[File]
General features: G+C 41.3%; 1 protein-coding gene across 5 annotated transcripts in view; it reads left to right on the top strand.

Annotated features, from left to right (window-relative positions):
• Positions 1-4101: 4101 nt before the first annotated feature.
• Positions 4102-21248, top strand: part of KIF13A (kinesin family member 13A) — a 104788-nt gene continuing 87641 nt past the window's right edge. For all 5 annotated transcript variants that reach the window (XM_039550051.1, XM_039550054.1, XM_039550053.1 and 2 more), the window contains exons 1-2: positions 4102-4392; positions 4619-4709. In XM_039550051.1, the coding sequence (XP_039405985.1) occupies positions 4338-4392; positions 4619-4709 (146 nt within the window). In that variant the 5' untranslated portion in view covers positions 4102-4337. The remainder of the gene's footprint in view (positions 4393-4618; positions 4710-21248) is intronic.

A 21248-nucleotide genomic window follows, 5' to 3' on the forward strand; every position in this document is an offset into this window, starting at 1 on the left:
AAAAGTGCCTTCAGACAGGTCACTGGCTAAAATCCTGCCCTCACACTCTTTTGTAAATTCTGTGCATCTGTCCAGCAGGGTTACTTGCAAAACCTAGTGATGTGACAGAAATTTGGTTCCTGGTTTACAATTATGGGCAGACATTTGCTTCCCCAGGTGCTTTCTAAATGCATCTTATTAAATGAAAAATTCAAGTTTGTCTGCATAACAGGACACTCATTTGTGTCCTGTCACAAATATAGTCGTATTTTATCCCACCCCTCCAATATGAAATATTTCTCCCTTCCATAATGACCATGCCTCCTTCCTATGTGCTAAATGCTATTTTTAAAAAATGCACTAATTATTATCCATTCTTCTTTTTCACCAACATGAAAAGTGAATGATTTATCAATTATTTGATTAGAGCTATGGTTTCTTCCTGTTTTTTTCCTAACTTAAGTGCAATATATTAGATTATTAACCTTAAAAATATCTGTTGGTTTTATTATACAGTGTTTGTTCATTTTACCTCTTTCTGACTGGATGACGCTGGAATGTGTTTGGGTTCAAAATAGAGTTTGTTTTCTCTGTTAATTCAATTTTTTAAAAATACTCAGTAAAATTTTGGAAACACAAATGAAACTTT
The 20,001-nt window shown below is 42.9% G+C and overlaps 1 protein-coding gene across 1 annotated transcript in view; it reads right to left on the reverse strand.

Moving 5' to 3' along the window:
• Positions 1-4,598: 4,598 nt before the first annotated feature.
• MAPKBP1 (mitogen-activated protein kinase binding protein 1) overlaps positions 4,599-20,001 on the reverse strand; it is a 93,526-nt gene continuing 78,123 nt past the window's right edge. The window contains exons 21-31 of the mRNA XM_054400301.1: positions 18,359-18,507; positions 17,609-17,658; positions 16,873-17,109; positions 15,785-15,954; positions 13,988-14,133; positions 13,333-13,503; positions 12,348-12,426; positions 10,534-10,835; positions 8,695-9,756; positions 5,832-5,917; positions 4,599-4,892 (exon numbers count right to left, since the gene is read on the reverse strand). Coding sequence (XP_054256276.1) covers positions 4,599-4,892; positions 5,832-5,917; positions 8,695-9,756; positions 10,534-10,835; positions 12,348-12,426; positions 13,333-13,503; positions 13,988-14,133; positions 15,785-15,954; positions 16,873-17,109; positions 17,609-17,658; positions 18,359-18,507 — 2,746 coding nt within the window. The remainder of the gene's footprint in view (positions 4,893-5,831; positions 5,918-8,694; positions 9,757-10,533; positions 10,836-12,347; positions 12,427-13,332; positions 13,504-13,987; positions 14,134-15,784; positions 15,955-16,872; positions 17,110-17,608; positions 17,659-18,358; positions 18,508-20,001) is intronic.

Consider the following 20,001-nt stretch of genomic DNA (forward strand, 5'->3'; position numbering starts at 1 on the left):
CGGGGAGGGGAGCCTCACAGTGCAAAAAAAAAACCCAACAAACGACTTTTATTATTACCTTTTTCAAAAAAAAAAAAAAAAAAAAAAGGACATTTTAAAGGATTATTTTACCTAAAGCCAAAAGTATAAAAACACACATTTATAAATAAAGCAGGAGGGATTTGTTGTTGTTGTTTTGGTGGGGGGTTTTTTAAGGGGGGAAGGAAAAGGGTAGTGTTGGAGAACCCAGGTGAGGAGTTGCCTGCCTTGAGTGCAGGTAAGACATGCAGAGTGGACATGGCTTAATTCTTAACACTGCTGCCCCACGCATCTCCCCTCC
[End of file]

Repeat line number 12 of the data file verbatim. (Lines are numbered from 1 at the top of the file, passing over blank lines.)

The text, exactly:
CGGGGAGGGGAGCCTCACAGTGCAAAAAAAAAACCCAACAAACGACTTTTATTATTACCTTTTTCAAAAAAAAAAAAAAAAAAAAAAGGACATTTTAAAGGATTATTTTACCTAAAGCCAAAAGTATAAAAACACACATTTATAAATAAAGCAGGAGGGATTTGTTGTTGTTGTTTTGGTGGGGGGTTTTTTAAGGGGGGAAGGAAAAGGGTAGTGTTGGAGAACCCAGGTGAGGAGTTGCCTGCCTTGAGTGCAGGTAAGACATGCAGAGTGGACATGGCTTAATTCTTAACACTGCTGCCCCACGCATCTCCCCTCC